So, to answer your first question, Anon, about how to differentiate between “Autistic” and merely “on the spectrum,” I’d throw a question right back at you: why differentiate? What is the benefit to taking something that is fuzzy and complex and exists in a whole rainbow of colors, and trying to reduce it to simple black and white?
I don’t see the value in thinking categorically about things that actually exist on continuums and spectrums. When we draw a line in the middle of a spectrum, we reduce the beautiful, brilliant diversity of our world, and our understanding of complex topics is much worse for it. This is also true of things like measuring personality, by the way. Most of us are just far too complicated and unique to easily sum up.
You’re Probably Not an Introvert (or an Extrovert)
Statistics, psychology, and the limitations of identity labels
There is no blood test for Autism, or brain scan, or single gene we can look for, or objective measure that gives a definitive answer. All we have are flawed assessments created by non-Autistic mental health professionals, and the observations and critiques written by Autistic people themselves.
When someone comes to me wondering if they are Autistic, I always have the same advice: read writing by Autistics. Watch videos by Autistic people. Try out resources designed for Autistics, like Ear Defenders, stim toys, and weighted blankets. Join an Autistic community space, whether that’s a virtual meeting, an in-person one, or a social media hub. Explore the possibilities, and focus less on discovering objective “truth,” and more on finding what helps you feel more happy, connected, and whole.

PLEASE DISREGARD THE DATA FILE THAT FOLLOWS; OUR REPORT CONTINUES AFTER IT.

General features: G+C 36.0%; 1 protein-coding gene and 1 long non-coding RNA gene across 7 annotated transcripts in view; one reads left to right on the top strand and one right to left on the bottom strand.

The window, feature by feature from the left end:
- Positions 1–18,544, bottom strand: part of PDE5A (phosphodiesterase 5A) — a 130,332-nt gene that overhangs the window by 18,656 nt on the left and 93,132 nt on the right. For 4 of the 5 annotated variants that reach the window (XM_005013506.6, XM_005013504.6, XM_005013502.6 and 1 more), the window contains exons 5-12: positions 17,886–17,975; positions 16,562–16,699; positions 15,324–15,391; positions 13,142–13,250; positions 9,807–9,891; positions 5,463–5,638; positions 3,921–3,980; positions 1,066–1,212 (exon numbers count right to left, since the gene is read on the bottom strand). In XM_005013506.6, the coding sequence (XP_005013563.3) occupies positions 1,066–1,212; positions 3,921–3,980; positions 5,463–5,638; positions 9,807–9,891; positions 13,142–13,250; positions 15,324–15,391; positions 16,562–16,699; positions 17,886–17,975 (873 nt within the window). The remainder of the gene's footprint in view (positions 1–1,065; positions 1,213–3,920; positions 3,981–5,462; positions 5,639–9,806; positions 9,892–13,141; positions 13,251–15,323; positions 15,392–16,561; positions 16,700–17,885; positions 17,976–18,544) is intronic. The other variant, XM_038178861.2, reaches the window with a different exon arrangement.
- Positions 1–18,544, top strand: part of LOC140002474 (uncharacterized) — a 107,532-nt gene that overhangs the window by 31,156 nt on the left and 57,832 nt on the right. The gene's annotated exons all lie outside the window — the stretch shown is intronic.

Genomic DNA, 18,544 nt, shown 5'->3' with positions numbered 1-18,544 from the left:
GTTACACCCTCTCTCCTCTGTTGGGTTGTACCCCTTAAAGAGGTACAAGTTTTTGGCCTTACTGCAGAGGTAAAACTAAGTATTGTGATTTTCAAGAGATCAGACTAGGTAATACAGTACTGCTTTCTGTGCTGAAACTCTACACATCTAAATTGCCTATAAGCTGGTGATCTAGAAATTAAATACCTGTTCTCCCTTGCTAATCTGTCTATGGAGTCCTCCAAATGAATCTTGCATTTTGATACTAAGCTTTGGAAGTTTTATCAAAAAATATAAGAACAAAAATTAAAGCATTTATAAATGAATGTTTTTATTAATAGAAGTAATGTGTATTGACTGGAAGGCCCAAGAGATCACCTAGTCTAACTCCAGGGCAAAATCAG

I don’t believe in drawing an arbitrary line in the sand and saying a sufficient number of traits (or intensity of traits) makes someone categorically Autistic, especially considering that many undiagnosed Autistics have been forced to hide their more obvious traits for decades. If you have some Autistic traits but not others, it’s possible you have generalized anxiety, PTSD, OCD, social anxiety, or ADHD. Look into those disorders and their communities too. See if there are resources that are useful to you there. You can be promiscuous — we won’t get jealous. A lot of us have multiple conditions anyway. Or feel at home in multiple mental health communities, if you prefer.
As your question acknowledges, Autism is a spectrum. Or as others have written, a sundae bar with a variety of toppings. If you are somewhere on the spectrum, you’re on the spectrum; you don’t have to be the most intensely Autistic person around to count. Even if you actually have a “sister condition” like ADHD, you might still feel at home among Autistic folks, and if that’s the case, you belong too.
I have said this many times, but people need the reassurance very often: if you feel at home in the community, if you benefit from resources designed by and for Autistic people, if you recognize you share common interests with us and you want to fight alongside us for greater disability justice, you belong in the neurodiverse community. Full stop. Don’t let anyone tell you otherwise.
You can use whatever words for yourself you feel most comfortable with, Anon, or you can just enter neurodiverse community spaces without claiming a label. You don’t owe anyone proof, and you don’t have to be “Autistic enough” to matter and belong here. We are stronger together. We’re a big, diverse rainbow, and you are welcome inside it.